Without wishing to quibble, I think a distinction should be made between regeneration (being born again) and the experience of regeneration. We (i.e. Evangelicals) believe that "you must be born again"; we do not teach that you must know the moment when it occurred. Most of us can indeed look back to a time when we can say it happened to us: in my case, some 49 years ago, though I remember it clearly. But some people who grow up in a Christian home, and hear about the Lord more or less 'from the cradle', cannot identify a time when they did not believe: but they know that they do believe, and do not doubt that they are born-again people - regenerated by the Spirit of God.
Concerning the experience, for some it is very quiet and private; with others, strikingly dramatic and accompanied with strong emotion.
As has been written above, when genuine, we look for the fruits of the new birth, that is growth in Christlike character and living.
Just to reiterate, there is no such term as “born again experience” in Apostolic and historic Christianity. The Lord’s teaching that we must be “born again” (or “born from above” as a more accurate translation), and the Scriptural references concerning our regeneration, refer solely to what takes place through the sacrament of baptism by virtue of the death, resurrection, and ascension of Christ, and his sending down of the Holy Spirit on Pentecost. In this sacrament, man is regenerated and “born from above” whether he realizes or experiences this fact or not. Of course, if a person is baptized later in life, when they have the ability to talk about and describe their experience (which is not the case with infants), they may relate how they actually felt regenerated and filled with the grace of the Holy Spirit when baptized. Whether one experiences this or not, however, man is regenerated when given a true baptism into the One, Holy, Catholic, and Apostolic Church.
While there is no such terminology as “born again experience” in Apostolic Christianity as something separate from the sacrament of baptism, the Orthodox Christian is able to renew his baptismal garments through the sacrament of Confession, through tears of repentance, and the self-sacrifice of martyrdom. In the sacrament of Confession and through tears of repentance, the sin and filth accumulated since man’s baptismal regeneration is washed away and man may indeed have this experience of being made new once again.
We see that in Protestantism, particularly among the so-called “charismatic” variety, “born again” terminology is used in a very unscriptural and perverse manner as describing some kind of subjective experience that is totally separate from the sacrament of baptism administered in the One, Holy, Catholic, and Apostolic Church. Here we find exemplified the strong gnostic foundation of such contemporary Protestant manifestations. While an Orthodox Christian may experience the fact of his regeneration through the act of baptism, and may experience this again after baptism through the sacraments of Confession and tears of repentance, he should never go around talking about such an experience and asking others if they have had such an experience, as if such an experience was the kind of litmus test as it has become within some Protestant sects. The exaltation of private subjective experience, and the promotion of some private subjective experience as if it were such a litmus test, is both gnostic and a sign of spiritual delusion from an Orthodox understanding. An Orthodox Christian will ask if someone is Orthodox, that is, if they have been regenerated through baptism and made a member of Christ’s body, the Church. But what one actually “experiences” in baptism and after baptism as they struggle to live a life of repentance in obedience to Christ, is not a subject for public discussion but is to be kept between a person and their spiritual father (typically an Orthodox priest or monk), and subjected to the discernment of the spiritual father.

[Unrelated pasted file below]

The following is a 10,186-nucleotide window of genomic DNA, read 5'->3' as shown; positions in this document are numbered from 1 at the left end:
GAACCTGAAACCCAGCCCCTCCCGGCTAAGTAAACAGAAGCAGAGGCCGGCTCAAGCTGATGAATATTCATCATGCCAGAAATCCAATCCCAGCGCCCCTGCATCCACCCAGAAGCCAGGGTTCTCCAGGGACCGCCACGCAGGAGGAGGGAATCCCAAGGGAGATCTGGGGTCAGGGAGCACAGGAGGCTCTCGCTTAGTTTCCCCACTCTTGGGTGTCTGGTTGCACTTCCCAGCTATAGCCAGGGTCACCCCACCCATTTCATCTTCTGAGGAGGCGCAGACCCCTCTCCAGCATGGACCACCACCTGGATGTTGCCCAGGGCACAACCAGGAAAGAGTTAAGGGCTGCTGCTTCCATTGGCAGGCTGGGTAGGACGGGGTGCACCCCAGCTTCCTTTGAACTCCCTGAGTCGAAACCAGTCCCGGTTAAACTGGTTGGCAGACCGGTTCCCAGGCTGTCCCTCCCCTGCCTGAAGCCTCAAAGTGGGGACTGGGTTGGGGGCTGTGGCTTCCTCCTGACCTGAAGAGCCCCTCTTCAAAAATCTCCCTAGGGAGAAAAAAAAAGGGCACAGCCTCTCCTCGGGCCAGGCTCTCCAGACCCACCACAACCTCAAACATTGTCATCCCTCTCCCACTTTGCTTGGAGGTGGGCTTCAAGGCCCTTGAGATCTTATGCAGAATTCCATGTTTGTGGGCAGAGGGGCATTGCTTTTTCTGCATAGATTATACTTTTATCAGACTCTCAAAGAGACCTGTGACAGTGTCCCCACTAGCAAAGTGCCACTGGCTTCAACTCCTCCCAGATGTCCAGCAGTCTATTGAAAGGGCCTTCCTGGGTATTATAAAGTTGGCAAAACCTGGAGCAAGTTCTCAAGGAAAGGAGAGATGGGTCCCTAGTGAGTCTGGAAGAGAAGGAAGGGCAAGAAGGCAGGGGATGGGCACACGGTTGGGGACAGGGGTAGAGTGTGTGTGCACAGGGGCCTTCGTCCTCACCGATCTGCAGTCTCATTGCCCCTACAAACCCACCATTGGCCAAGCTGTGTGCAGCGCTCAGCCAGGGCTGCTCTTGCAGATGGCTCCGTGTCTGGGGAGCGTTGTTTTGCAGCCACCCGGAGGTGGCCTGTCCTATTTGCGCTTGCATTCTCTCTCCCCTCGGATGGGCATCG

It is very easy for man to be deceived by the devil so that he thinks he is regenerated and committed to God when in fact he has never been baptized into the One, Holy, Catholic, and Apostolic Church and has never received the Holy Spirit through the sacrament of chrismation. Even if a man appears to produce all the fruits of the Spirit and to be a model of virtue, he may be totally deceived. From the lives of the saints we have many examples of those who appear virtuous and as possessing every external sign of regenerated Spirit-filled life, while secretly they nurture a hidden pride in thinking that they are already “saved” or somehow have “arrived”. In such cases, the devil assists them and helps them accomplish their supposed virtue in order to keep the man in delusion. The man may study the Scriptures and pray constantly, but be cut off totally from the grace of God because of his hidden pride. In such cases, when such a deluded person has been finally unmasked and exposed (usually by a very gifted spiritual father), and the devil has been chased away, the man suddenly may find it almost impossible to accomplish the acts of piety and virtue that he formerly did while in delusion. For this reason, frequent participation in the sacraments of the Orthodox Church and humble submission to a spiritual father are indispensable for man’s spiritual development according to the will of God. For this reason also, the Orthodox Church does not exalt any kind of “born again” or other experience as if such a subjective experience ensures that you are on the right path.